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Weekly Review
April 29, 2022
At AKA, we closely follow trends and latest developments
in higher education and the nonprofit sector.

Here are some recent articles and reports that we found particularly informative.
From The Atlantic:
Why the Past 10 Years of American Life have been Uniquely Stupid
By Jonathan Haidt
In this deep dive into the societal and political impacts of social media, the author compares humanity’s newly acquired ability to communicate en masse to a reconstruction of the mythical Tower of Babel. In what started 10 years ago as harmless websites to share events with close friends quickly devolved into massive networks just as capable of organizing social movements as overthrowing governments. He urges readers to strengthen democratic institutions, reform social media, and better prepare the next generation for the future.  Read this article
From STAT:
NIH’s identity crisis: The pandemic and the search for a new leader leave the agency at a crossroads
By Lev Facher
Charting the enormous growth of the National Institute of Health (NIH) under its recently retired leader, Francis Collins, this article asks if the biomedical sciences agency is living up to its mission and what that mission should be. Core to this is debate on whether NIH should focus on basic science—fundamental research questions without immediate benefits to society—or on ambitious, high-impact projects such as those that led to the Covid-19 vaccine in record time. The article argues that NIH’s core conservatism hinders the kind of interdisciplinary work, use of new technologies, and off-the-beaten-path ideas that lead to breakthroughs. Read this article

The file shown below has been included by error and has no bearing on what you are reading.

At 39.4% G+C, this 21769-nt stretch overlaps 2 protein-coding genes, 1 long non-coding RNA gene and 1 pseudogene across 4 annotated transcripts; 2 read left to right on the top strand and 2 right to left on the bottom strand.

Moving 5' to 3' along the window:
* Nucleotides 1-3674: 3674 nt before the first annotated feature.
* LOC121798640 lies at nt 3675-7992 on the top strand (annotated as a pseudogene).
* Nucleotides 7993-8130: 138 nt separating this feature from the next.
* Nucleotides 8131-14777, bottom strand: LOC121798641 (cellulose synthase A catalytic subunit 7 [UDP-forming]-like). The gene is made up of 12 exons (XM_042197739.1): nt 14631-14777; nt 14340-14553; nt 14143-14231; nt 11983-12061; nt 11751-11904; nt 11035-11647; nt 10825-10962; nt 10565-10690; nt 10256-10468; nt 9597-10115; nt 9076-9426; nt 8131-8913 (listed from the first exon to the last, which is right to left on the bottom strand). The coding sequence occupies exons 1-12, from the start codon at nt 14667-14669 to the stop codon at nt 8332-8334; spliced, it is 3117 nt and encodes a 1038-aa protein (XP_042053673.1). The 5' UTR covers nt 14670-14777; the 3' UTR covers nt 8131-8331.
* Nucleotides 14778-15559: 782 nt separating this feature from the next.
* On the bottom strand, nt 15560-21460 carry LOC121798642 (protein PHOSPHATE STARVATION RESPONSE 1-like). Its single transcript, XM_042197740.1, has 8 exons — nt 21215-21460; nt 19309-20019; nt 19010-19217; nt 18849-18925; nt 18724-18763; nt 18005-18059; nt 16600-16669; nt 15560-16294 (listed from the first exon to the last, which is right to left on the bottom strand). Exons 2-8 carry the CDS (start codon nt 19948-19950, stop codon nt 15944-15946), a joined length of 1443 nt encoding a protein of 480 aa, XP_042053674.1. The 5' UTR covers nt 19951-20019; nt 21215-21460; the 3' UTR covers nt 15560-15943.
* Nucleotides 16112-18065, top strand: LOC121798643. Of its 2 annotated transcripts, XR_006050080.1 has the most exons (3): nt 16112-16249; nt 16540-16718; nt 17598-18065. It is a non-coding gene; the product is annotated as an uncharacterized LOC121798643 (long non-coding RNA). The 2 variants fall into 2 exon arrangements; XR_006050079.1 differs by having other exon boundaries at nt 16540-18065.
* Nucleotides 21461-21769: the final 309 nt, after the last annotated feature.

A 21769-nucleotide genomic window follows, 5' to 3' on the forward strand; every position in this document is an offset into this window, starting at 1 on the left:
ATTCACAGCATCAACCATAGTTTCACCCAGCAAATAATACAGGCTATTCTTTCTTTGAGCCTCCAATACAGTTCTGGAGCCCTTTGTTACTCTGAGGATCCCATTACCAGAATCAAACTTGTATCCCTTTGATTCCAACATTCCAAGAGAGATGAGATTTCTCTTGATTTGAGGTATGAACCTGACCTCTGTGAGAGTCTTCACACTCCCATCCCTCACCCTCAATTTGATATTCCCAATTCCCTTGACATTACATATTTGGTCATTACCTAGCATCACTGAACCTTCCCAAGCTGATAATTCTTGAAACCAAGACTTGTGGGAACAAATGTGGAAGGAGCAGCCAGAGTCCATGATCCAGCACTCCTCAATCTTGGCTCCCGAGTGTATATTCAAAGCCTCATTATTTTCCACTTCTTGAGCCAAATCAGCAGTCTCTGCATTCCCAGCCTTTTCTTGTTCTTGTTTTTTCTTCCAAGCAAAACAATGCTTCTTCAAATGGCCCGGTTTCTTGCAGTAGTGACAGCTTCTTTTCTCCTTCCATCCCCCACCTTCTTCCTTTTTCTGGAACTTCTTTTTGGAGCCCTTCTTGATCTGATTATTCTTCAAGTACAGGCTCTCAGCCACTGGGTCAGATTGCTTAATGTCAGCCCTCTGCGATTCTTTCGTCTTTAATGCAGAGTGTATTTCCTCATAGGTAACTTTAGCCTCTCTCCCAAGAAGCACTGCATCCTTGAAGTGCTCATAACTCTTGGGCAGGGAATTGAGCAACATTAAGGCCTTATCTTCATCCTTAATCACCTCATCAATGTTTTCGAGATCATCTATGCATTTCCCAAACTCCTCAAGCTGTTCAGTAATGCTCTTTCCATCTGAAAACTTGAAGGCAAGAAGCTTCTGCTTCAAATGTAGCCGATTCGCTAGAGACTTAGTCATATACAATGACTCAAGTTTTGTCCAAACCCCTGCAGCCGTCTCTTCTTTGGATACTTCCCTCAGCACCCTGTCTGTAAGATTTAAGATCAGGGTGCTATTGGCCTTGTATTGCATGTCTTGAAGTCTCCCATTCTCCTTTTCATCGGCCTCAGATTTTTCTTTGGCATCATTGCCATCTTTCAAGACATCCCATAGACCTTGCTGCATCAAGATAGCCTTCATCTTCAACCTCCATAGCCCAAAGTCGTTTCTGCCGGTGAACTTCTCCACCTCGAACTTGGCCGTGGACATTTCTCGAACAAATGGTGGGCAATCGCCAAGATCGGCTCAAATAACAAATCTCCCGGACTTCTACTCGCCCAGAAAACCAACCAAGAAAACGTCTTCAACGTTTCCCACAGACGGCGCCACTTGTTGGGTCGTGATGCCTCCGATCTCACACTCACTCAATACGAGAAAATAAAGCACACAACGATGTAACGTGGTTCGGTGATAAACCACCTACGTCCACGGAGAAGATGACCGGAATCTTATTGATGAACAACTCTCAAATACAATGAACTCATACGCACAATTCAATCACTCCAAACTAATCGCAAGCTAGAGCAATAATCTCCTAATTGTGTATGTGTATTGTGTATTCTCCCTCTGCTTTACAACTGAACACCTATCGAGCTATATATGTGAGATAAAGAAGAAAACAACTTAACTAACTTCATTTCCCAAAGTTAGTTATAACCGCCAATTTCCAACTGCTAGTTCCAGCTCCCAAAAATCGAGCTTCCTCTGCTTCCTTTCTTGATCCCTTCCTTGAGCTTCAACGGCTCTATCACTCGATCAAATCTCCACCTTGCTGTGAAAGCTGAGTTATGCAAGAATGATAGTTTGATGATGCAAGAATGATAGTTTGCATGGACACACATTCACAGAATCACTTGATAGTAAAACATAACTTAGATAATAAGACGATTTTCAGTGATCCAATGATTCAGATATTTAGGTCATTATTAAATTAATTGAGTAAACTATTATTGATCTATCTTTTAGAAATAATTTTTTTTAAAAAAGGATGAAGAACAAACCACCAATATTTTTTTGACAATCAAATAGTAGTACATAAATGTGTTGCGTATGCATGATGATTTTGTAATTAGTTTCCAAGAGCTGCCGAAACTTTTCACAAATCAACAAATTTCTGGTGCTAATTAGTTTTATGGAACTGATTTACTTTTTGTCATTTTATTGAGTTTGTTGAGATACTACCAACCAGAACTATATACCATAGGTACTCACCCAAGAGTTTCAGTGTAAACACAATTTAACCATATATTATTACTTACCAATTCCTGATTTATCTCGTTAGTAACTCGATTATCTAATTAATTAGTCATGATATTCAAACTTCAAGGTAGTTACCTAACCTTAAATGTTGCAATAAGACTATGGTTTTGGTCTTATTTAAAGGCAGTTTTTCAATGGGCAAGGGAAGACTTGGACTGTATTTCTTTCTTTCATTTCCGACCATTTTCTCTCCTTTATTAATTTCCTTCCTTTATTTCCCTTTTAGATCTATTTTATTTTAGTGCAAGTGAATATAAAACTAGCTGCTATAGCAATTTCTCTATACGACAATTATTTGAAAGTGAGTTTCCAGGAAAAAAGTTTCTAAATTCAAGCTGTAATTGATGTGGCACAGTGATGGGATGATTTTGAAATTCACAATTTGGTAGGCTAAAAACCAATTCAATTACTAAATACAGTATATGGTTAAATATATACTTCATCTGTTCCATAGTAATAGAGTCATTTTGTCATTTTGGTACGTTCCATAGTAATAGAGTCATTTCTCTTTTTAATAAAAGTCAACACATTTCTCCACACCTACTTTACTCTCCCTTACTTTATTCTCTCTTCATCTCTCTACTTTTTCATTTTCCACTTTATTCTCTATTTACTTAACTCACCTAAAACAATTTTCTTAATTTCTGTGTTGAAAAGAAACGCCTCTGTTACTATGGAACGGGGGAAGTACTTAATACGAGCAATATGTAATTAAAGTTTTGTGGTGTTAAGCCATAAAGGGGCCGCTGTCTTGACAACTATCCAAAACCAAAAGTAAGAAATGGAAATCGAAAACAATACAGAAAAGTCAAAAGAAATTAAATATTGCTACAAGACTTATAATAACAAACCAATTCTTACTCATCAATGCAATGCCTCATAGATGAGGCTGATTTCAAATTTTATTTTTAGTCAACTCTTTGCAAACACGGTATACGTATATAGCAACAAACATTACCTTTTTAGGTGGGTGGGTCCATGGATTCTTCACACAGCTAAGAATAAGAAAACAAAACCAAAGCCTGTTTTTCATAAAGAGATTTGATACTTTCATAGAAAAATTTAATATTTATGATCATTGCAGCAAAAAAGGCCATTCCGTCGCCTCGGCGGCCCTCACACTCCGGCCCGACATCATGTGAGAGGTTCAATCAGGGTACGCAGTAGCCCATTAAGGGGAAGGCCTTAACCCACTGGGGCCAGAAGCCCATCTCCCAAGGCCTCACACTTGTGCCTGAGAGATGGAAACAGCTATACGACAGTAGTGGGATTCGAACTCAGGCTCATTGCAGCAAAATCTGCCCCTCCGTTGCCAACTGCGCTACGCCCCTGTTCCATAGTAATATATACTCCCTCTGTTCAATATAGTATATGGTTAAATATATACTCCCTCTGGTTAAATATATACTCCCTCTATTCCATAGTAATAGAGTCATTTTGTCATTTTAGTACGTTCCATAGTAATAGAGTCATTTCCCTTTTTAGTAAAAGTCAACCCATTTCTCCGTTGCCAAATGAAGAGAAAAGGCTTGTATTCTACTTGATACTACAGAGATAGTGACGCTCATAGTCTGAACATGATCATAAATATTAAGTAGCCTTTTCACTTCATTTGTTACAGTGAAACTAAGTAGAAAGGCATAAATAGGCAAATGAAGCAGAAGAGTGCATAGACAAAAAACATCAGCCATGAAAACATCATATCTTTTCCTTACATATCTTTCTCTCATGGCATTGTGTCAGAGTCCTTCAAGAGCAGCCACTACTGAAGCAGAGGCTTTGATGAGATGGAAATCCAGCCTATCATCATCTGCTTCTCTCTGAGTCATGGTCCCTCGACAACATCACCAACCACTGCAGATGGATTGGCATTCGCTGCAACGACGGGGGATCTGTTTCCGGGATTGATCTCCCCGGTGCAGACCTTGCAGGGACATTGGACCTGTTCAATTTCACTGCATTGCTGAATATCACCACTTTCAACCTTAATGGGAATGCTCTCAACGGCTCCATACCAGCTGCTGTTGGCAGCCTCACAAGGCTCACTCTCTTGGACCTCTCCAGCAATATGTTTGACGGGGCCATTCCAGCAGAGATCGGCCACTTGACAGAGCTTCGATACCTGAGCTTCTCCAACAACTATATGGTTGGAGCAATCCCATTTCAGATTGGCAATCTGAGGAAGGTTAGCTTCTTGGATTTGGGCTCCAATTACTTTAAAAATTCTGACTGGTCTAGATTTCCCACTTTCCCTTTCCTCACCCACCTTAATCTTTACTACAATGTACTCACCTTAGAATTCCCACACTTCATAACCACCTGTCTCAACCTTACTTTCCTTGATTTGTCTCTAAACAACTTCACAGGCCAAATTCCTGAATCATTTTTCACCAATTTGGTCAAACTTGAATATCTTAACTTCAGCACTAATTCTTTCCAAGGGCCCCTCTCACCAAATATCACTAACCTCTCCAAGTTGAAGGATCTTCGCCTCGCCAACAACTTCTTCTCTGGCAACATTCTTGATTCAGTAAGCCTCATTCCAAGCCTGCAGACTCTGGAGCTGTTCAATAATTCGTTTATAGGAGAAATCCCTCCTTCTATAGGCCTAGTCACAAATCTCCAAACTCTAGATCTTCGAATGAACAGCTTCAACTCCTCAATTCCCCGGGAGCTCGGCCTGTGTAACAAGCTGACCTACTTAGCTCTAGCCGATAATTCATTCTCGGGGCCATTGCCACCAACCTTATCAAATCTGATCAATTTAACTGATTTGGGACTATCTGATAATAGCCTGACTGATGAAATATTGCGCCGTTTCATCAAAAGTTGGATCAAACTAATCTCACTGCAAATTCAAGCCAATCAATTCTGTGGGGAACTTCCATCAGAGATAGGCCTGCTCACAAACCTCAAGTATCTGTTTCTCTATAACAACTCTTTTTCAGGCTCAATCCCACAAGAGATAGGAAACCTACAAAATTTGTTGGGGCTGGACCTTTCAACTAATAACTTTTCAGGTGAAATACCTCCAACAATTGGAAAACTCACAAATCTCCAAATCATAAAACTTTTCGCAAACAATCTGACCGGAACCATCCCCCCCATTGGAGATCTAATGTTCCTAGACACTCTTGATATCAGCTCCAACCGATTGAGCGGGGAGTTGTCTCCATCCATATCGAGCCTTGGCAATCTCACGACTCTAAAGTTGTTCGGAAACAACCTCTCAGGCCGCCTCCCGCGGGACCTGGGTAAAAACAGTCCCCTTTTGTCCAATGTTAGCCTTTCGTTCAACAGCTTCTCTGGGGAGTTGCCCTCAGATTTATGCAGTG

From The New York Times:
A.I. Is Mastering Language. Should We Trust What It Says?
By Steven Johnson
The latest generation of AI, large language models (LLM), demonstrates the illusion of cognition, capable, for example, of writing an “essay on metafiction in the work of Italo Calvino” in response to a request in precisely those words. This article explores the extraordinary potential as well as problems of LLMs: their propensity to make things up or spew conspiratorial nonsense. It also charts new efforts to create an extra layer of human intervention in LLM learning that avoids these pitfalls, before observing, “we’ve never had to teach values to our machines before.” Read this article

From The New York Times:
Parents Aren’t the Only Ones With Rights
By Frank Bruni
In light of recent government action aiming to control what can and cannot be taught in public schools, the author argues that community members without children should have just as much of a say about what is taught as those with. The results of what is taught have implications affecting everyone, and those seeking specialized education have the option to invest in private schools. Public schools will give no one the precise instruction and social dynamics they prescribe to, but that is because they do not exist to validate individual worldviews rather that of the collective. Read this article
Further Reading
From Gallup:
The State of Higher Education 2022 Report
This report details the state of higher education amidst the declining birth rate of standard college-aged students and the COVID-19 pandemic affecting enrollment numbers. Of those who put their education on hiatus because of the pandemic, 85% have considered reenrolling, while 44% of all currently unenrolled adults have considered beginning some type of postsecondary degree program. Among those students currently enrolled, 32% reported considering dropping out, with 76% citing emotional stress as the main factor. Read this article
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